By now the pattern is clear: When public schools in Ohio take a step forward, the Legislature kicks them two steps back.
The latest kick came Tuesday during a ridiculous frenzy of year-end activity. As they have for days, legislators acted like little kids throwing handfuls of tinsel at a Christmas tree, hoping some would stick and leaving the mess for someone else to clean up.
Both the House and Senate passed a bill that included an amendment - added just hours earlier at about midnight, with no public notice or debate - to broaden Ohio's school voucher program. Though the number of vouchers available would stay at 14,000, the number of public schools whose students could use vouchers to attend private schools grew to about 240 from 99.
Here's the kick: The change punishes schools that have finally escaped the worst academic classifications.
Currently, students can use vouchers if their school has been in academic watch or academic emergency for three consecutive years. If Gov. Bob Taft signs the bill passed Tuesday, students can go a private school - taking thousands of education dollars with them - if their school has been in academic watch or academic emergency for two of the past three years.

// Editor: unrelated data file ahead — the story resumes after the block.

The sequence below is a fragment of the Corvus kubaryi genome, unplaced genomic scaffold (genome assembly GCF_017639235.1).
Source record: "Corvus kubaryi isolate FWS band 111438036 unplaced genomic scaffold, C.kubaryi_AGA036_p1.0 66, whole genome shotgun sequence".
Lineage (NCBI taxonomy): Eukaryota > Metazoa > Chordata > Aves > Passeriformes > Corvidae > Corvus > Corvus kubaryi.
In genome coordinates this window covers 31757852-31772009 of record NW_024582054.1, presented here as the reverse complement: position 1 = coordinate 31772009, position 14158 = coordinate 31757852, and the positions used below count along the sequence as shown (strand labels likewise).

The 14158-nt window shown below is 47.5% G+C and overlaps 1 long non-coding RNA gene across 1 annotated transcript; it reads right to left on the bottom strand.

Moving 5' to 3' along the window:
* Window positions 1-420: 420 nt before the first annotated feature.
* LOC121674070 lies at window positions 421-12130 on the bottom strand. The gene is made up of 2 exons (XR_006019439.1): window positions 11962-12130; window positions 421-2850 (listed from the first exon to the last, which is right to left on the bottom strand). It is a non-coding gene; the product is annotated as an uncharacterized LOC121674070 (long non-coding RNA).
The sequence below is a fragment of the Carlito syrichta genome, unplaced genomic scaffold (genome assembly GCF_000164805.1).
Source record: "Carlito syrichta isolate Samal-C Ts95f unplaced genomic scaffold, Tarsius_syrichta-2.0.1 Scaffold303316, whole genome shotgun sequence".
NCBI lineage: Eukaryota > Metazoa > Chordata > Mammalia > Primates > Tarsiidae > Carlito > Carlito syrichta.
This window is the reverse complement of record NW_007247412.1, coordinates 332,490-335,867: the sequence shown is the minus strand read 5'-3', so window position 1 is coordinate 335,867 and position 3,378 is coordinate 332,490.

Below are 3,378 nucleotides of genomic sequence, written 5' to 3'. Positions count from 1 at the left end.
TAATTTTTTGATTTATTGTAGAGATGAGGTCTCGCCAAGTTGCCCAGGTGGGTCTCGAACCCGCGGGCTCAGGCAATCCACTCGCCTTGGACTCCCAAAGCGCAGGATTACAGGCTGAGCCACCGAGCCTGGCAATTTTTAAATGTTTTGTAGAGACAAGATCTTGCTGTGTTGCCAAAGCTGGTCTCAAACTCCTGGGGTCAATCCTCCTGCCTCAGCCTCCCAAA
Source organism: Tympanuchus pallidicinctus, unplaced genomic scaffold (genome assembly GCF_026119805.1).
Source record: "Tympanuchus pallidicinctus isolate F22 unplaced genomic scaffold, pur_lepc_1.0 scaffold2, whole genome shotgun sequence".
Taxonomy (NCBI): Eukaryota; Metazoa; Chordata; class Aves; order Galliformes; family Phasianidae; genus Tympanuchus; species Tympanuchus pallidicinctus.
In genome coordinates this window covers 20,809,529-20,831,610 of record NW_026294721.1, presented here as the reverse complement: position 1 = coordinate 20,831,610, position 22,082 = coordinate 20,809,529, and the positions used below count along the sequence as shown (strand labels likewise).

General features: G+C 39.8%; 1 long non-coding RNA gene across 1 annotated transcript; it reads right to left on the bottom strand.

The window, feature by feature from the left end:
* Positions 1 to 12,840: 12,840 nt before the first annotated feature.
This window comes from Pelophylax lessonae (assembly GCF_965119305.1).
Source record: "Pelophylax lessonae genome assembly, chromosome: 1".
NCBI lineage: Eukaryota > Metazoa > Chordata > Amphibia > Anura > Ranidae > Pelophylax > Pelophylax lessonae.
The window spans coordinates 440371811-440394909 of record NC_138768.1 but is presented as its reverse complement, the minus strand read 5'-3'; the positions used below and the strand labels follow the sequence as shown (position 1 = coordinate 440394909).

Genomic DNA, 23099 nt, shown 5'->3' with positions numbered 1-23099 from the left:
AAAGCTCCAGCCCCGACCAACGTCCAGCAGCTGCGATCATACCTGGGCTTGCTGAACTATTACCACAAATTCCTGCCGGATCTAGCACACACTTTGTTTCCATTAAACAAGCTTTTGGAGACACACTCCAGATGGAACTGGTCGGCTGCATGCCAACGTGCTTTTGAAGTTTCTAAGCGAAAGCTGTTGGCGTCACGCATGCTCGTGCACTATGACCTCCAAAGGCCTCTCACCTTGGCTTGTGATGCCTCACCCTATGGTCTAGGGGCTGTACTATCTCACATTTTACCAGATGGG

Timken High School is a perfect example, as Sen. Kirk Schuring of Jackson Township noted. Timken was in academic emergency in the 2003-04 school year and moved up to academic watch the next year and to continuous improvement last year. Where is Timken's reward for improving test scores and graduation rates? Don't waste your time looking. . . .
"A child's learning is the function more of the characteristics of his classmates than those of the teacher." James Coleman, 1972
. . .a pupil attitude factor, which appears to have a stronger relationship to achievement than do all the “school” factors together, is the extent to which an individual feels that he has some control over his own destiny. James Coleman, 1966
Thursday, December 21, 2006
More on Midnight Privatization Bill in Ohio